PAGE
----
This 1971 Honda CL350 is finished in the Magna Red of that year and the paintwork is original. It was still being enjoyed by its previous owner and that owner has clearly taken great care of it.
We would recommend a carb clean and perhaps some elbow grease with the polish on the chrome and maybe even a slight touching up here and there if you’d like it in even better condition.
Overall though, this one is in good condition for such an original machine. There is no paint fade as the bike was clearly garaged during its life in the US and the condition of the seat, clocks and exhaust are really good.
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In 1968 Honda introduced the idea of the CL350 street scrambler. They were not the only ones with the idea of a bike which had off-road looks but street performance. British manufacturers had also had the same idea already and the 1968 BSA Firebird Scrambler has strikingly similar looks to the CL.
Along came a complete family of CLs, all using proven and existing motors from road bikes but differing in style by using a semi-off-road configuration including greater ground clearance and raised exhaust pipes. Twin cylinder machines included the 175, 350 and 450 variants.
A popular idea was that the CL was a bike you could ride to the beach and then keep on riding (as opposed to the CB equivalent which was always taken to mean City Bike). Whatever the reasons behind them, CLs evoked the idea of a bike which was somewhere between a road bike and a dedicated off-roader.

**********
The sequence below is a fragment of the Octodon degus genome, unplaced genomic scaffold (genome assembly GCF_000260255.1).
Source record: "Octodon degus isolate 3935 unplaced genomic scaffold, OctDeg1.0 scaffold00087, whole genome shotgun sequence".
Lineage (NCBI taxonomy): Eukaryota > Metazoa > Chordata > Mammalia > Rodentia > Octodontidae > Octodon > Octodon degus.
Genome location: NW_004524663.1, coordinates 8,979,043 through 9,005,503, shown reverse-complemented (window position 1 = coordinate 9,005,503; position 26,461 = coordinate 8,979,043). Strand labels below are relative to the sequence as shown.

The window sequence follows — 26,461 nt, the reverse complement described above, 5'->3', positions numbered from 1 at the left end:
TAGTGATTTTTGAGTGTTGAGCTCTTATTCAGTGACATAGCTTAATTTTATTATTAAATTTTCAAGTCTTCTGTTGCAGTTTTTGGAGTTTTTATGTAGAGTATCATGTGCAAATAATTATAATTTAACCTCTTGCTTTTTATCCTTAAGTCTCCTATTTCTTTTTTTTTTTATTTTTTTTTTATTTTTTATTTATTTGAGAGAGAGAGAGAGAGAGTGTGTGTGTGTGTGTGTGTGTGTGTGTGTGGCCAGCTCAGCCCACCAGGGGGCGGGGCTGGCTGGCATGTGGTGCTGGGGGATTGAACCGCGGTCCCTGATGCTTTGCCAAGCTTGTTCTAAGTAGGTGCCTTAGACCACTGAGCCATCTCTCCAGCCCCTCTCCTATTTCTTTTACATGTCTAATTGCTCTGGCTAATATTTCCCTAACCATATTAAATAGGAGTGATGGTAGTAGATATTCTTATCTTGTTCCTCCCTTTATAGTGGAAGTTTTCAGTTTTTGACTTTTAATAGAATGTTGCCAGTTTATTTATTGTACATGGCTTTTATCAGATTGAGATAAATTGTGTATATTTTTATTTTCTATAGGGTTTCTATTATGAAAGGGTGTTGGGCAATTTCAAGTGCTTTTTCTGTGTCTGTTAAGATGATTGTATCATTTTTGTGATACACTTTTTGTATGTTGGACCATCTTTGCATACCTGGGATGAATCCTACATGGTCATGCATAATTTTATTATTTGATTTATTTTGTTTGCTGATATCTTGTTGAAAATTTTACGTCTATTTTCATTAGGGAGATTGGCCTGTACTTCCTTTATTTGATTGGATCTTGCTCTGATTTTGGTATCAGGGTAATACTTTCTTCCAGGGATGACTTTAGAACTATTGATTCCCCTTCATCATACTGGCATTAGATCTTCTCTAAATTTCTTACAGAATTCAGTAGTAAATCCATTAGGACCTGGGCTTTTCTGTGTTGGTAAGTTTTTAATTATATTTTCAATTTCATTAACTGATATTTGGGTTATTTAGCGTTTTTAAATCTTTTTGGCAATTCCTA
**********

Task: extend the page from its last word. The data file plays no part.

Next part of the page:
They have become popular in recent years with those looking for a bike with some presence on the road yet which are still light enough to be easy to ride. The fact that they were for the US market rather than the British one makes them unusual in the UK and means that bikes here inevitably started life with American owners.
Most buyers don’t differentiate greatly between the 350 and 360, basing their choice instead on overall condition.
The CL 350 was produced up until 1973 and featured the same motor as the very successful CB350. The CL was never as popular at the time although they now have just as big a following.
The air-cooled four-stroke overhead cam parallel twin produced 33 bhp and the bike could achieve a top speed of 100 mph. Fuel consumption was reasonable but mot spectacular at 40 to 50 to the gallon.
As might be expected, the bikes were reliable and well made. Many were kept in garages for riding on fine days which means examples can still be found in good condition. Many are now imported into the UK to fill a demand which has grown amongst fans of British bikes wanting something lighter, reliable and with an electric start.
The CL360 followed on from the 350 using the same motor as the CB360 which replaced the CB350. The motor followed the same configuration of an overhead cam parallel twin and the CB360 became a high selling bike for Honda with over a quarter of a million sold.
As before, the CL variant sold in smaller numbers but was still just as reliable. It was produced between 1974 and 1976 with only small changes to the styling of the CL350. They were sold with one main colour choice each year, with 1974 featuring Muscat Green Metallic and 1975 featuring Candy Orange.